From the former secretary of defense, a strikingly candid, vivid account of serving Presidents George W. Bush and Barack Obama during the wars in Iraq and Afghanistan.
When Robert M. Gates received a call from the White House, he thought he'd long left Washington politics behind: After working for six presidents in both the CIA and the National Security Council, he was happily serving as president of Texas A&M University. But when he was asked to help a nation mired in two wars and to aid the troops doing the fighting, he answered what he felt was the call of duty.
©2014 Robert M. Gates (P)2014 Random House Audio
Yep! I said it! At least that’s sort of how I read it. A parallel between a baseball player in the steroid era and the US Secretary of Defense? Let me explain.
Don’t get me wrong, this was an excellent book! From cover to cover, the book had my ear, and will enlighten the reader on what really happens behind closed doors of the White House, Pentagon, and The Central Intelligence Agency. When “Juiced”, written by Jose’ Conseco came out reviewers ripped the content and cried foul on Conseco for telling a tale that certainly couldn’t be true. And he was chastised for spilling the dirt and telling his side of what was going on in the Major Leagues when he was playing. He was cast out as a liar and then…It all seemed to be true!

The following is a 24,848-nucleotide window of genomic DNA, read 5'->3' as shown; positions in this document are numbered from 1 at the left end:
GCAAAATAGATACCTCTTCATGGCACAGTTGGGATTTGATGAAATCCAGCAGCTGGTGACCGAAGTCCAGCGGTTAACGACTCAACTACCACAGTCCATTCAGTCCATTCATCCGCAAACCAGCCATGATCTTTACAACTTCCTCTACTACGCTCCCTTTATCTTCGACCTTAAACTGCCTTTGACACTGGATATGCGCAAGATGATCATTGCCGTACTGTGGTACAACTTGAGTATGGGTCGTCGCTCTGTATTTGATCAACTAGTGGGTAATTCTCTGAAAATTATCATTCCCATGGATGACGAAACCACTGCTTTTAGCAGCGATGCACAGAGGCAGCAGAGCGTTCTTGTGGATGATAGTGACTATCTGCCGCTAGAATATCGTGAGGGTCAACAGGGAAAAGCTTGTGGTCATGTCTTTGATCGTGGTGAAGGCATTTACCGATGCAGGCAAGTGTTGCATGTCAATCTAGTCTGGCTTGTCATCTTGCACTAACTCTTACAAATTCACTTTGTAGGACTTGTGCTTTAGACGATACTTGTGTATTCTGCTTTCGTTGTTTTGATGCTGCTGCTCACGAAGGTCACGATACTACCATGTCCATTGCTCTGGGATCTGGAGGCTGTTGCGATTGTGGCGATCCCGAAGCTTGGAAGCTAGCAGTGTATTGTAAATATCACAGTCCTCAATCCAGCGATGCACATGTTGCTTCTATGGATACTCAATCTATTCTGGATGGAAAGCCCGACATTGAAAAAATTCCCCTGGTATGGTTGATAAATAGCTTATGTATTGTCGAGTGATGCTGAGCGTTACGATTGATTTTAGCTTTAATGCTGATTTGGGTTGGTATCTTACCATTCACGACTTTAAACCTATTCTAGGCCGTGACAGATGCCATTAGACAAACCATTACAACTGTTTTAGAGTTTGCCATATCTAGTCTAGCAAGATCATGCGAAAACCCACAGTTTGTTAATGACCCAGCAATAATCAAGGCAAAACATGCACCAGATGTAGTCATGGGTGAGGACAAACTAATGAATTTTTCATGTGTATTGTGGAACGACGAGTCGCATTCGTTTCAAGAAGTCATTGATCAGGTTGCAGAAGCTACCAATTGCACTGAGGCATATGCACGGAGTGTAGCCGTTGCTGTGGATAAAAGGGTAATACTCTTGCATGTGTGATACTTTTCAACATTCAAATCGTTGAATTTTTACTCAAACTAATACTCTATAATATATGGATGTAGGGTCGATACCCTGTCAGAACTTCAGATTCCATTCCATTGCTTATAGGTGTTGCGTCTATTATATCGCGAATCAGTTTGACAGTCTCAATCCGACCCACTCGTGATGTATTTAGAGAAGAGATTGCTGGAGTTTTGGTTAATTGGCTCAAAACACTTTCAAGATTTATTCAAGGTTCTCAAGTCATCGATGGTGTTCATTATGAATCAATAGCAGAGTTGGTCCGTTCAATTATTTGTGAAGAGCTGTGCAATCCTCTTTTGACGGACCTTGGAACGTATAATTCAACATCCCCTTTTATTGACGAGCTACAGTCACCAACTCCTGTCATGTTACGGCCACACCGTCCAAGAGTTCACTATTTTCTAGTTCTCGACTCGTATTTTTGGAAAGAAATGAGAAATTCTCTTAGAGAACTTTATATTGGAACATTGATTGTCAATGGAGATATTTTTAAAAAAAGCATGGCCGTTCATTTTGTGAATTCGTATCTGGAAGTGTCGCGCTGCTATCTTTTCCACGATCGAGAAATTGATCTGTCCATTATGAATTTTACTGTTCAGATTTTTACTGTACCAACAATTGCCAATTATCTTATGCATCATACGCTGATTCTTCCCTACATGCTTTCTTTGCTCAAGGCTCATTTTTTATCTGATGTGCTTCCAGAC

Not to say that Gates rips into the US Government and tells nasty detailed stories of the Presidents he served under and the cabinets he worked with, but he does state his side of 30+ years serving our Government and I’ve heard and read a few comments and reviews about his views in the book by the media asking “Why would he say such a thing about Hillary Clinton?”, or “Why does he paint Obama or Biden in such a dim light?" The fact of the matter is these people see what you and I don’t and this book does an excellent job in conveying that reality. Do yourself a favor and watch the documentary “The Fog of War” highlighting the service of McCarthy before, during, and following the Cuban Missile crisis, and the Vietnam Conflict. McCarthy was called a war monger and yet, he makes it clear in that film that “You didn’t know what I knew!” I assume the same for “Duty”